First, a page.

On Sunday night, the Kansas City Chiefs traveled to SoFi Stadium and pulled out a thrilling fourth-quarter comeback victory against the Los Angeles Chargers, extending their dominance of the AFC West by winning 30-27 on Sunday Night Football.
Here are five things we learned from the game.
1. Good things happen when the Chiefs run the ball
Coming into Sunday night's game, the Chargers had given up an average of 190.3 rushing yards per game. The Chiefs started the game by rushing three times for 37 yards on their opening drive.
And then for some reason, they went away from it for most of the rest of the half.
The result was a mixed bag of stellar plays by quarterback Patrick Mahomes — and a few too many downs where Mahomes was under pressure or hit by defenders. Why the Chiefs stopped running the ball in the first half is a question that only head coach Andy Reid can answer — but once the second half began, it was apparent that the Kansas City coaching staff was going to put the ball in running back Isiah Pacheco's hands.
The result was a breakout game for the seventh-round rookie, who rushed for 107 yards on just 15 carries. Suddenly the Los Angeles defensive line had to account for the run — which in turn, opened up the Kansas City passing game.
2. Justin Herbert hears Mike Danna’s footsteps in his dreams
On the defensive side of the ball, Chiefs fans have come to expect stellar outings from defensive tackle Chris Jones — but when you see a rotational player like defensive end Mike Danna dominate a game by tallying two sacks against a division foe, it adds an additional element to Kansas City’s already productive pass rush.
On Sunday night, Danna split his time between lining up on the edge and on the interior — where his speed and agility have a chance to shine. Lining up next to Jones — who almost always draws a double-team — Danna was sure to see a lot of single-team reps where he only has to beat the guy in front of him to open a path to the quarterback.
3. Mahomes is the greatest — regardless of the receivers
Coming into Sunday’s matchup, the Chiefs were already going to be without wide receivers Juju Smith-Schuster and Mecole Hardman — and then lost Kadarius Toney during the game. That left wide receivers Marquez Valdes-Scantling, Skyy Moore and Justin Watson — along with elevated practice-squad wideouts Marcus Kemp and Cornell Powell. That’s not exactly a group that strikes fear into the hearts of an opponent.
But here’s the thing: when Patrick Mahomes is your quarterback, these things matter less than they do to other teams. Regardless of which players are on the field, Mahomes is going to make them look better than they actually are.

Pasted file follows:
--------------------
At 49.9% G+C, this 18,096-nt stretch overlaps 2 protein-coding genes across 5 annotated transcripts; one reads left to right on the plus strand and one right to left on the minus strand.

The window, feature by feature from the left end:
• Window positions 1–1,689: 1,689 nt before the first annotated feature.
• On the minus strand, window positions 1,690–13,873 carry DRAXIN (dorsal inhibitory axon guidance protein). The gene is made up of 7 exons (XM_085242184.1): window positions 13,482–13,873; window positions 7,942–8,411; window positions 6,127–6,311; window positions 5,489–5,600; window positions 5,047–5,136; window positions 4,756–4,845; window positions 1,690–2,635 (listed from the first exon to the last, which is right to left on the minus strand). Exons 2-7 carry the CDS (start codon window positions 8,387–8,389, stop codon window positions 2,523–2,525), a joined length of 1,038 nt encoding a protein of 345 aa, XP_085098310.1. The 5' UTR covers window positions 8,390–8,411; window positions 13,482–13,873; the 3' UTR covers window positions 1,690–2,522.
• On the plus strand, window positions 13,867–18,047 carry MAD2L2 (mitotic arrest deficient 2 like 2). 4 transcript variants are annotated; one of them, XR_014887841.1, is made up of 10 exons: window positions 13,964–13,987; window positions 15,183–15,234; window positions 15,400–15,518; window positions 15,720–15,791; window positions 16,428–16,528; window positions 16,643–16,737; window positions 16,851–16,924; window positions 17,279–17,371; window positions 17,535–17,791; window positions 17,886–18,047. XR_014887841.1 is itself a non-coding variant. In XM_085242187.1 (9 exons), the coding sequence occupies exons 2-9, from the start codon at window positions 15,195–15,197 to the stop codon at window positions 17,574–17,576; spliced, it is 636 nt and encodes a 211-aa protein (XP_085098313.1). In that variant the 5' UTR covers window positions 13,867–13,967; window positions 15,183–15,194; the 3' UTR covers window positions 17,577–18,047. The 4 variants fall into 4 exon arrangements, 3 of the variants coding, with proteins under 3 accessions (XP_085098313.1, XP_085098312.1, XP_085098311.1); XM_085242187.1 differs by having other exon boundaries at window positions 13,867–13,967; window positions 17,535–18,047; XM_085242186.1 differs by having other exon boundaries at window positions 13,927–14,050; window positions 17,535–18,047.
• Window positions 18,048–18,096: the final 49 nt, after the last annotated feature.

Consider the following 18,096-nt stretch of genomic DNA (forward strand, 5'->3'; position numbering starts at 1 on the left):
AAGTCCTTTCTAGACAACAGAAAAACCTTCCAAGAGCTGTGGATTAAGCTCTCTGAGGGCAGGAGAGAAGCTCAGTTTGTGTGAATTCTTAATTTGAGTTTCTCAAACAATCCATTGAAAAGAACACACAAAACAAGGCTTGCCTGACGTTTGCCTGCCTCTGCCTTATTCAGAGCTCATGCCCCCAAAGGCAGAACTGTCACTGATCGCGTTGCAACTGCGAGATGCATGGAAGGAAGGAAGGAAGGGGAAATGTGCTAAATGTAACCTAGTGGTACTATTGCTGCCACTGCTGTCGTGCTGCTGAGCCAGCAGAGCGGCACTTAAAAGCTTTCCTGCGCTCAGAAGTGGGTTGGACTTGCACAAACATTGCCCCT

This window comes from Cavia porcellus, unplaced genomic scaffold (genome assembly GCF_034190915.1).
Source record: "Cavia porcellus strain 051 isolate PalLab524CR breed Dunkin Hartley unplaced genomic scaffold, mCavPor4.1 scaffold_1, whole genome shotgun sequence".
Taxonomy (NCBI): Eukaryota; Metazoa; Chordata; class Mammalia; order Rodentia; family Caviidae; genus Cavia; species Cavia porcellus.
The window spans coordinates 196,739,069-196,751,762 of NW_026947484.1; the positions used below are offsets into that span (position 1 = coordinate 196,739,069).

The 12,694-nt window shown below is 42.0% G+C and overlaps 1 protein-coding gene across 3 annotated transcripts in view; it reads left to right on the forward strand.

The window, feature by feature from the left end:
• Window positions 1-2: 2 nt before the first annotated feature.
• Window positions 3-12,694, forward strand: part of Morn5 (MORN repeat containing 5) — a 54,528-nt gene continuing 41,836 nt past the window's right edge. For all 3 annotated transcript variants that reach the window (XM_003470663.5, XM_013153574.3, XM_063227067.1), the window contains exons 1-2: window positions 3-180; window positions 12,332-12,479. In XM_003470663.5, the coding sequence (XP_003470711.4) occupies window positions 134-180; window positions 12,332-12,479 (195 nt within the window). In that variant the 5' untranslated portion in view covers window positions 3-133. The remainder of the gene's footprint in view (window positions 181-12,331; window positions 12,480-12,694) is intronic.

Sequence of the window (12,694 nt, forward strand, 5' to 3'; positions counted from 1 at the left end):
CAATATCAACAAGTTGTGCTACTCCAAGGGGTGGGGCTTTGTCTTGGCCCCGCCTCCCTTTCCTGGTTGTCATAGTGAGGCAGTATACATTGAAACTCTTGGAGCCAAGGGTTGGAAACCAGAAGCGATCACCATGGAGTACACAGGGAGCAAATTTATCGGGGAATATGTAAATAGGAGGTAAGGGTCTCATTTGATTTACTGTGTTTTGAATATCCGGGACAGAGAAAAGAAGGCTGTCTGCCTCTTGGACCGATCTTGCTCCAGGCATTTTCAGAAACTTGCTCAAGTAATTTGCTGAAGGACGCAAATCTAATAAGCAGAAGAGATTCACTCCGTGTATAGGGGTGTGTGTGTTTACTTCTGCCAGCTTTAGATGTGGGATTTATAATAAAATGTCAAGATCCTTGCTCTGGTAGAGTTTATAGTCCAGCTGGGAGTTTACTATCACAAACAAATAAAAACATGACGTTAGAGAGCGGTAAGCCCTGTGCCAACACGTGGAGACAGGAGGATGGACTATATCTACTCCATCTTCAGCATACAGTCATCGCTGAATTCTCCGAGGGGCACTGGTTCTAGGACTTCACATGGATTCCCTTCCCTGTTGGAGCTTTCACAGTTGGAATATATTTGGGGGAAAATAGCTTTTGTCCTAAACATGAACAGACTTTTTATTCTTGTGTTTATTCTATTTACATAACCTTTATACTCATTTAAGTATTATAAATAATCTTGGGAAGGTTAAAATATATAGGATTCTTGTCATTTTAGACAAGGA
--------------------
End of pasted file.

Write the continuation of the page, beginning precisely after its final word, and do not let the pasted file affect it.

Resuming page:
I’m not saying this as a knock against any of the wide receivers who played on Sunday night, because I think they turned in one of the gutsiest performances we’ve seen in a long time. But you’d be hard-pressed to find another quarterback who has this sort of success throwing to the bottom half of his roster. Mahomes is now the runaway favorite for MVP — and that’s just how it should be.
4. The AFC West still goes through Arrowhead
For all the offseason effort that the AFC West’s other teams went through to build their rosters to beat the Chiefs, it’s satisfying to say that Kansas City now has a three-game lead on the rest of the division.
You can change your head coach, spend a truckload of money to court Davante Adams or trade for Khalil Mack — but at the end of the day, none of it matters. Your quarterback is not Patrick Mahomes, your tight end is not Travis Kelce, your coach is not Andy Reid and your general manager is not Brett Veach. As long as these things are all true, it’s hard to envision a way that the Chiefs do not win the division.
5. Travis Kelce is Derwin James’ daddy
In his last four games against the Chargers, tight end Travis Kelce has amassed 461 yards receiving and five touchdowns. A lot of those yards — and more than one touchdown — have come at the expense of star Los Angeles safety Derwin James — including Sunday night’s game-winning reception with 31 seconds left in the fourth quarter.
It was Kelce’s 33rd 100-yard receiving game — the most by a tight end in NFL history. Beyond making some very difficult contested catches on Sunday night, it’s what Kelce does after the catch that sets him apart as the best tight end to ever play the game. We don’t know how many more years Kelce and Mahomes have left together, so enjoy games like the two of them played on Sunday. We are witnessing greatness.